Sunday, September 11, 2011


Helpful Buckeye apologizes for the omission of last week's issue of Questions On Dogs and Cats.  I had prepared a new issue for publication but, due to confusion on my part, had scheduled it for this weekend.  So, you'll still be able to read a fresh issue this weekend.  Hopefully, all of our readers were busy enough with other stuff over Labor Day weekend that they didn't miss my goof-up.

In this week's issue, we'll discuss a few specific behavior problems that most cat owners have had to deal with at some point in their time together.  The first is the most problematic and involves what cats can do with their claws.

Cat Scratching—7 sofa-saving training tips

Understanding Why They Scratch and Claw
Kittens and adult cats claw for many reasons. Clawing feels good and provides a great shoulder and leg workout. Clawing keeps feline nails healthy by cleaning off old layers. Clawing marks kitty territory with visual cues (including your shredded upholstery) and paw pad scent.

Your cat's clawing behavior may raise
your blood pressure, but it relieves feline stress, sort of like the kitty equivalent to human nail biting. In fact, upset cats often target items that smell like their beloved human (your bed, your favorite chair), not because they're angry or vindictive, but because they love you so much and scent-sharing makes them feel better. Once you understand their motivations, you'll be able to better train them toward less-destructive clawing.

Using Kitten Aptitude Training

These seven tips and strategies can help you redirect your cat's clawing behaviors:

1. Offer Cat Scratching Options That Suit Your Pet:
Irresistible choices match the cat's desires for texture and style. Does your cat scratch horizontally or vertically -- or maybe overhead while scooting on her back? Does he target upholstery, carpet, soft fabric or hardwood? Choose cat scratchers accordingly. Scratch objects should be taller or longer than the cat's full-length stretch as an adult (because kittens do grow!) and sturdy enough it won't tip over under a full-out scratch assault.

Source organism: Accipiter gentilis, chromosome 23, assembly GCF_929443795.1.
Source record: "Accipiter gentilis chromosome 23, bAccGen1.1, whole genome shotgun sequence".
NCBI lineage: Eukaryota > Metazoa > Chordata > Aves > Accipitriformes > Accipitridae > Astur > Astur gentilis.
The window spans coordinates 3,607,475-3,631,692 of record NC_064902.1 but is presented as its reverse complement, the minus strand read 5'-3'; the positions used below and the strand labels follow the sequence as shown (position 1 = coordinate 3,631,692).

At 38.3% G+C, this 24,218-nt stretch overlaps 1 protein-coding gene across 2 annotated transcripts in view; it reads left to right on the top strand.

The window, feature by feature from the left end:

2. Learn the Best Locations for the Scratchers:
Clawing is territorial marking ruled by location. Cats want the whole world to see their scratch-graffiti, so don't hide the post away in a back room. Take a cue from the location of the shredded sofa or carpet on the stairs. Important pathways, lookouts (near windows), feeding stations and potty locations all fit the feline real estate criteria.

3. Use the 1+1 Rule for Cat Furniture:
Provide a scratch object for every cat in the house, plus one. That means two cats should have at least three legal places to scratch. Some cats won't want to share and having posts in multiple locations means even a singleton cat has no excuse to use the bedroom mattress instead.

4. Actively Entice Your Cat:
Use a feather toy or other irresistible lure to draw the kitten's attention to the right target. Tempt the kitten to climb and claw, and praise with soft, happy encouragement. Older kittens and adults that react to catnip may be attracted to a catnip-spiked claw object. A tattered, scratched-up post looks good to a cat, so don't replace it. And catch kitty in the act of doing it right, and praise, praise, praise!

5. Focus Training Efforts:
Make the "legal" scratch object irresistible while making furniture unattractive -- at least until the kitty accepts the proper post.

- Place the legal scratch object right in front of the scratched sofa. You know the cat already likes the location, so keep the scratcher there until the cat changes scratch-allegiance to the legal target.

- Make your sofa less appealing for your cat's claws. Consider using double-sided tape on prime scratching spots, as it feels nasty to paws. Another option, depending on the color of your furniture, is to dust baby powder or cinnamon on the furniture for a scented and poof-in-the-face reminder if claws hit.

- Interrupt wrong behaviors with a hand-clap or short hissing sound, and then redirect to the right object and praise.

6. Time Training Carefully:
Cats love routine and often scratch at the same times and places each day: after naps, after meals, as a greeting display (when you come home), after play. Schedule claw-training during these times.

7. Keep Claws Trimmed:
Needle-sharp kitten claws are easy to clip with human nail clippers. Try clipping one claw each night when Junior sleeps on your lap. Gently press the pad to express the claw, and clip just the sharp end, avoiding the pink. Dull claws do less damage even if Junior forgets and scratches in the wrong place. Kittens that accept claw trims grow into adults that accept paw handling, too. Vinyl nail covers (in fashion colors) also are an option. These glue onto the cat's claws to prevent clawing damage but grow out and must be replaced regularly.

Remember, every kitten is different. Some rarely scratch at all, while others become scratch-aholics, especially during emotional upset. Kitten Aptitude Training offers basic help to positively manage your kitten's claws-and-effect.